Faith and the Asylum Crisis: The role of religion in responding to displacement

Iraq, Syria, Afghanistan, Somalia, Sudan, the DRC. In each of these contexts, and numerous others, complex dynamics around politics, resources, religion and power are contributing to the creation of a global crisis of displacement of unprecedented scale, with a record number of 51.2 million people displaced in 2013.[1] Dominant state-centric modes of asylum and protection …

Levelling the playing field: Development, religion and the entanglement of social and personal transformation

Stories of transformation in development contexts tend to be separated into secular narratives of social transformation, and religious narratives of personal transformation. Yet, as Brenda Bartelink and Erin Wilson discuss in today’s post, reflections from people living in these contexts suggest this division is an artificial imposition that makes little sense of daily lived realities… …

The UN Refugee Convention 60 Years On – Time to Rethink Approaches to Protection?

This week marks the 60th anniversary of the coming into force of the United Nations Convention Relating to the Status of Refugees. Much has changed since the Convention was initially drafted, signed and ratified by states. Increasing globalization, more and more diverse causes of flight and situations requiring protection that often do not fit the …

Humanity in Action: Religion, Human Rights and the Question of Neutrality

In today’s blog post, Brenda Bartelink reflects on aid in humanitarian emergency and disaster situations, drawing attention to how religion and human rights are lived out and practiced amidst the multiple moral frameworks that influence humanitarian practice. From secular perspectives faith based humanitarianism is questioned because of the potential threat it poses to realizing the …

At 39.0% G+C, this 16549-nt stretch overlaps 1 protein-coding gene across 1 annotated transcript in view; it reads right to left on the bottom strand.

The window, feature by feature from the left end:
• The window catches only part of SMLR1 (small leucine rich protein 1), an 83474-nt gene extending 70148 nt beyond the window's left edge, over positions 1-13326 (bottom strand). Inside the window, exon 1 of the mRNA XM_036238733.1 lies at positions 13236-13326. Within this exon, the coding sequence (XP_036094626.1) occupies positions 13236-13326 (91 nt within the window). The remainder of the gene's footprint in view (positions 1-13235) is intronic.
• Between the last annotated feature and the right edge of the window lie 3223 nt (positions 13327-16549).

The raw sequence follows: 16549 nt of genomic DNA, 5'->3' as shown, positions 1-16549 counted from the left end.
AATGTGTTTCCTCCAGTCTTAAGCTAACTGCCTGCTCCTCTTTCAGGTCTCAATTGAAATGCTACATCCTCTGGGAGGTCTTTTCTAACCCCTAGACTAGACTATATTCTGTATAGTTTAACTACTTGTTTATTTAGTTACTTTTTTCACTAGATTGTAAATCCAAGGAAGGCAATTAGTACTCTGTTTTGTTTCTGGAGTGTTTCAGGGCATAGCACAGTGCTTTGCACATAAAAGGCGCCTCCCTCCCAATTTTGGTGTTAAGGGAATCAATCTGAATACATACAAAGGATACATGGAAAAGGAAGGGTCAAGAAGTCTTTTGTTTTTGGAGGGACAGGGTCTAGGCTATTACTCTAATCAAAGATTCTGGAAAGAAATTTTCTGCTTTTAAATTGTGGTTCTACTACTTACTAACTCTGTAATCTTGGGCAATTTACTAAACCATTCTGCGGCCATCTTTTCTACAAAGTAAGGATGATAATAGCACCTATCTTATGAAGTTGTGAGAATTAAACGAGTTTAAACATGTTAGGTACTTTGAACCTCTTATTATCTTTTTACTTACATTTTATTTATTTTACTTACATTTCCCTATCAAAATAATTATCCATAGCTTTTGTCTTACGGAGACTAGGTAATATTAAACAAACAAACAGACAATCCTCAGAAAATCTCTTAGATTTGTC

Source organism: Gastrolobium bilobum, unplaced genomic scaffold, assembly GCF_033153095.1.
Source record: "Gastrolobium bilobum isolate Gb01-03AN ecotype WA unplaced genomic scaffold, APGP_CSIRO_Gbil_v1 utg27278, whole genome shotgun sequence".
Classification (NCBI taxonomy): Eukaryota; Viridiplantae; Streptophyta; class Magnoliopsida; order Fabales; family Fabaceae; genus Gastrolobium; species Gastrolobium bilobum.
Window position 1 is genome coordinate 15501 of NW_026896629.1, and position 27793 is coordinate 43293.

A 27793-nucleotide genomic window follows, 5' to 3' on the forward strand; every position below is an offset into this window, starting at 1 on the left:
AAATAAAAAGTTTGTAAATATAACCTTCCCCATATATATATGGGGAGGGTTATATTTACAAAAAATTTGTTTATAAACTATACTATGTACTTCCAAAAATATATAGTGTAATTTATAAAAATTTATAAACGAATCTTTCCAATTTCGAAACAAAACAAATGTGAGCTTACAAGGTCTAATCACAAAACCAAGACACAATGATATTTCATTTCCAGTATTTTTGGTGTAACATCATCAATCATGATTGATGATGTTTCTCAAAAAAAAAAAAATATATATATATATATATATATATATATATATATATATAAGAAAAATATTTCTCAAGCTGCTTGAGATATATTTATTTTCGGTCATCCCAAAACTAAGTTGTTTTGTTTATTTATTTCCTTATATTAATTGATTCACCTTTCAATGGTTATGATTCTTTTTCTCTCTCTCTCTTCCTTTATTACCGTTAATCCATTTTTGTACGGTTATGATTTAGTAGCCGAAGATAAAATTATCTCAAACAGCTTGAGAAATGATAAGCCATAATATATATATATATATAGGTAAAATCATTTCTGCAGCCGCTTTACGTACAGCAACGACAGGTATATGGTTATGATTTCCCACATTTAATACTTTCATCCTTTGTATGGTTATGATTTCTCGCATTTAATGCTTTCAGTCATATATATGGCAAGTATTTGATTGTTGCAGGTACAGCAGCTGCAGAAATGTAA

Is the ‘new’ religious engagement really all that new? The need for reflection on the underlying values and assumptions in the engagement with religion

In this post, Brenda Bartelink draws on her research on faith based development organisations in the Netherlands and Uganda, and Dutch initiatives to engage with religion to raise some critical points for reflection on the new US Office for Faith-Based Community Initiatives . Following on from last week’s post on this new office,  she points …

Manuel A. Vasquez’s response to: “The Homo Economicus and transnational religious networks in a post-secular society”.

In today's post, prof. Manuel A. Vasquez suggests an alternative view to the 'Homo Economicus' in his response to Ella Sebamalai's post on transnational religious networks and faith-based organizations. Rather then calculated rationality, Vasquez argues in favor of a form of contextualized rationality that influences the choices of migrants on both individual and communal level. …